I prepared for writing Morgenmete Issue 01 by making a list of faux-article headline and forcing myself to write to those titles. It’s easier for me to concept in satirical headlines than to conjure up full ideas. With a list of 100+ fake headlines to start with, the breakfast journal would be a compilation of exotic writers. One roadblock hit fast that I didn’t have an editorial budget for my favorite writers, and exchange of services can only go so far. I was stuck in a situation where if I didn’t write a majority of these articles, this journal wouldn’t happen.

That’s where panic set in: I’m not a writer, and who would want to read my version of these articles? How could I bring across the kind of voice that I didn’t believe I had in me to write?

This type of discomfort is where artists strive to live in, and one that upon reflection you see the inevitability of it working out well. In the process, it’s daunting and scary. I’ve been an art director, a designer, a photographer, but never a writer. This kept repeating in my head.

How did I come to this point where I’m about to publish 10,000+ words of my own in a satire print journal? Here are the main things I did to help me get through it.

Start by Writing Stream of Conscious

A blank page is scary enough, and it was too unnerving for me to consider structure and punchline before even getting words down. Better writers can outline and plan beforehand, but I had no idea where to start. Blissfully, I wrote and I didn’t look back.

This helped me to get everything out of my head and on to the page, while making sense of it later. It was discernible what was worth tightening up, continuing to explore or table for later. Stacks of ideas were omitted on the cutting room floor for later or not sustainable in the first place.

The first piece I wrote was “Incredible True Story of One Man’s Near-Breakfast Experience,” a piece rooted in the idea that people are too willing to skip breakfast because of inconvenience. I melted two ideas together; skipping breakfast and near-death experiences. It’s not rocket science, but I really enjoyed reading through tons of actual near-death experience stories to craft one of my own. My process here flourished by writing dozens of fictional experiences and weighing which one worked best.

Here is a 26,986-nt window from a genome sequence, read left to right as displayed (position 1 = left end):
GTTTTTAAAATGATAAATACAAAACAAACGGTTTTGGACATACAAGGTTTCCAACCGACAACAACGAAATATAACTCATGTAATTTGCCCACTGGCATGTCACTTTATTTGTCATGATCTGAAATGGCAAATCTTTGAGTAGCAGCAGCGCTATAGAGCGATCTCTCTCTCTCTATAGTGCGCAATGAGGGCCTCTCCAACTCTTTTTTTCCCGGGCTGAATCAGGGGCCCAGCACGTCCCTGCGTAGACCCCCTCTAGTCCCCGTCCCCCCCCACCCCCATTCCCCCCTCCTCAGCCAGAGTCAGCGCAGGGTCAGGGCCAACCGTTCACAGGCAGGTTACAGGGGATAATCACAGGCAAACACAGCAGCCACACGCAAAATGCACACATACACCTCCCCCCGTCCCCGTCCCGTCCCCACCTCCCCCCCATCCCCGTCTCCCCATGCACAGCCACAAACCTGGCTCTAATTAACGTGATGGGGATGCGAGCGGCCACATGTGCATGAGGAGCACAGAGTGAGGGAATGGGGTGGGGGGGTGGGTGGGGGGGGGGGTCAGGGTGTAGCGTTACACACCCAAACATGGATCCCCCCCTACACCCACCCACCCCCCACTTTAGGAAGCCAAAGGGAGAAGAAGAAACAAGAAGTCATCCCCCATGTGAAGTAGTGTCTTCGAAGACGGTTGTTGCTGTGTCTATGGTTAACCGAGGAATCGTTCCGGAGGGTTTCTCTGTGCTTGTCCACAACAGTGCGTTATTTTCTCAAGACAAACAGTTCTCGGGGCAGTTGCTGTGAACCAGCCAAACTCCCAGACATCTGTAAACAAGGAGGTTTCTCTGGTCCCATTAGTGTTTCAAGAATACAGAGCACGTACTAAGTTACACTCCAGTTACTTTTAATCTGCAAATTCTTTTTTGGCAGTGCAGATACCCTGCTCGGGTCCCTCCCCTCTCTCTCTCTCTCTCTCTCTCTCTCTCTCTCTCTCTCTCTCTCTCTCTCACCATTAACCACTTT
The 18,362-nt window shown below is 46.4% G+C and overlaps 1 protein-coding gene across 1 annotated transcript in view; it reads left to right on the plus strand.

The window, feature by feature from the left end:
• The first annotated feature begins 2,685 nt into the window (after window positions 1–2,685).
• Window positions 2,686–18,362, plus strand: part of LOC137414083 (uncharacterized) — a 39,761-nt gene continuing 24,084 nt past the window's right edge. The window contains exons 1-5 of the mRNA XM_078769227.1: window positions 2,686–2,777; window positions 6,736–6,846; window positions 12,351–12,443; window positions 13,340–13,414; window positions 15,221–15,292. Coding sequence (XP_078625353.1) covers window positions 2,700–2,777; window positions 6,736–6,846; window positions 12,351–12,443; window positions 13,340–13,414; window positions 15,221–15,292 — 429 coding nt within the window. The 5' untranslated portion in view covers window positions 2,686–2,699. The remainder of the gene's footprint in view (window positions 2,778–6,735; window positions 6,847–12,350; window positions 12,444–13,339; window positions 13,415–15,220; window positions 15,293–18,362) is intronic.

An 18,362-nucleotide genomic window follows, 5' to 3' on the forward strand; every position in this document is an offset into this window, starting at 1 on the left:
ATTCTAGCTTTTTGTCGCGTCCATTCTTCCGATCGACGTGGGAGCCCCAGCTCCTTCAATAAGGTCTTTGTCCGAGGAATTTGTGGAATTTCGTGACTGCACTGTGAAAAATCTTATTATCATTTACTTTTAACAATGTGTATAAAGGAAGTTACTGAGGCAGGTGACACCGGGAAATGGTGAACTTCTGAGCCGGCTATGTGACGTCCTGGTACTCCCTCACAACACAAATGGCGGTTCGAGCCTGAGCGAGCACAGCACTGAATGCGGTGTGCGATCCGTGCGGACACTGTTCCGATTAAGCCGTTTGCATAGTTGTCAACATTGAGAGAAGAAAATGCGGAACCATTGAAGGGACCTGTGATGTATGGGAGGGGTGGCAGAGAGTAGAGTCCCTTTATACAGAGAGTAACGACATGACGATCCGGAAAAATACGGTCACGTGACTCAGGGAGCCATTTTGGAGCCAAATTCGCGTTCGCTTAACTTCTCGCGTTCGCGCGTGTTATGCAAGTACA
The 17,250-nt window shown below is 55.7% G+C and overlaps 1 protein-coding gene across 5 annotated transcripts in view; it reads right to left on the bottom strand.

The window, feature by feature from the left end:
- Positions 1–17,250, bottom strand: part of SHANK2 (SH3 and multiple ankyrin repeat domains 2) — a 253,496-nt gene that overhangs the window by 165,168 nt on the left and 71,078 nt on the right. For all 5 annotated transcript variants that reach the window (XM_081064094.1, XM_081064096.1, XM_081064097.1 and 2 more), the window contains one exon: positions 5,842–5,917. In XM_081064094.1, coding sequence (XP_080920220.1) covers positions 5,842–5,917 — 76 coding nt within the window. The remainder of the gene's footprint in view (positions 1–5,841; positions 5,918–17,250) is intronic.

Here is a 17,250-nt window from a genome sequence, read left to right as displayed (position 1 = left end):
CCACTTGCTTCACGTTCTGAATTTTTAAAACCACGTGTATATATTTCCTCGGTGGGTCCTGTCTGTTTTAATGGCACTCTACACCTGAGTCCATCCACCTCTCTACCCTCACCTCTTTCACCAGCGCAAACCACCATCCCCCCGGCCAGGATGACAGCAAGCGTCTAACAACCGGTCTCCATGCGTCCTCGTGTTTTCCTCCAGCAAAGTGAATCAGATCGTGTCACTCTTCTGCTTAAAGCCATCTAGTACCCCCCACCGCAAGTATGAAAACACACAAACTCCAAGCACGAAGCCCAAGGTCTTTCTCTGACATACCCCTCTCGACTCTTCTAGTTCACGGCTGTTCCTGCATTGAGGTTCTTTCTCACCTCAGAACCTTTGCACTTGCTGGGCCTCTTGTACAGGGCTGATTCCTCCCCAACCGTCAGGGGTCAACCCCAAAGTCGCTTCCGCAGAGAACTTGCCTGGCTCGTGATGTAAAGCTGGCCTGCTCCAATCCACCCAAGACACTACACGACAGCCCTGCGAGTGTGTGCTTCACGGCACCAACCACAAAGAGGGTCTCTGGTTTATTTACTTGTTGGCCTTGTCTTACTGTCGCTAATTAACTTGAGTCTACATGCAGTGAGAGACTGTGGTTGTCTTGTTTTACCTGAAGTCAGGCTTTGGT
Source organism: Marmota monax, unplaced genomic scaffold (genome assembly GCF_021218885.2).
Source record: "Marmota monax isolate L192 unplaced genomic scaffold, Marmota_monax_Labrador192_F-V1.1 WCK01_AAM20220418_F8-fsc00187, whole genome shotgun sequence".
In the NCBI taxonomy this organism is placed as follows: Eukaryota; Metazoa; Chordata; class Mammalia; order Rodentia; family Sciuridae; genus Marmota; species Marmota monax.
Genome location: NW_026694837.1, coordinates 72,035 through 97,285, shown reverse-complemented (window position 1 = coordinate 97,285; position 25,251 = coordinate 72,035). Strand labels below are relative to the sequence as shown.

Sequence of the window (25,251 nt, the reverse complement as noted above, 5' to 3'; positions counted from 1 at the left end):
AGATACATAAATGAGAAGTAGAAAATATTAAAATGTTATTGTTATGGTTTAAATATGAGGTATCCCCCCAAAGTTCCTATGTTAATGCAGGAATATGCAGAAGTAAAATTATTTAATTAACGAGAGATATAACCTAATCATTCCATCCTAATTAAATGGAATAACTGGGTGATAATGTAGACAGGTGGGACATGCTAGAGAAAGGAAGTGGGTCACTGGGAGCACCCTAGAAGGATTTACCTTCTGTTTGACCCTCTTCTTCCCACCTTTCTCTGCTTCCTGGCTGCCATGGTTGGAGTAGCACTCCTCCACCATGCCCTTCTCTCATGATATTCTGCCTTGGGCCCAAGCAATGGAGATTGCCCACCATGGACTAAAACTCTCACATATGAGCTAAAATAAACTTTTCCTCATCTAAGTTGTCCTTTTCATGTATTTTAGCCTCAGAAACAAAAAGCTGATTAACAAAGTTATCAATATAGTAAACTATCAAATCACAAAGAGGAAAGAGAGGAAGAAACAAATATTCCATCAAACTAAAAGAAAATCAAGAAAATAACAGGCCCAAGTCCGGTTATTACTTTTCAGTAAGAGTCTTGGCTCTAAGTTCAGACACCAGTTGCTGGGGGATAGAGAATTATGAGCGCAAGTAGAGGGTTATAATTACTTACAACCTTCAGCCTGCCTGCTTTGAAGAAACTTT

Hire an Editor

A big shout out to my editor Laura Lynn Johnston, who was invaluable during this process. My ideas were strong, but the execution was weak in some instances. I didn’t have the skill to get from a rough draft to a finished piece. Luckily Laura offered to edit the pieces I had written and helped me finish a few others.

The first piece she edited and got back to me was beyond anything I could have edited. She helped get the work from my starting point to a place where my voice shimmered in the work.

Lean on Others for Whom Writing is Not Their Speciality

Unsurprisingly, I found a multitude of artists who had a voice about breakfast who are not primarily writers. It was heartwarming to share the space inside this journal with many talented illustrators, designers and creatives who contributed narratives. One of my favorite pieces created is We Leave This World The Same Way We Came In: Wondering Why Turkey Bacon Exists by illustrator Josh LaFayette. It paired so well with his visual voice, and it’s one of the funniest pieces in Issue 01. It helped to find artists who were in the same space as me and passionate about breakfast, but not established a a writer.

As I embark on launching the biggest project of my career, I’m thankful to all who have looked over my writing, given feedback on the ideas, and helped me develop the best version of Issue 01 that I could imagine.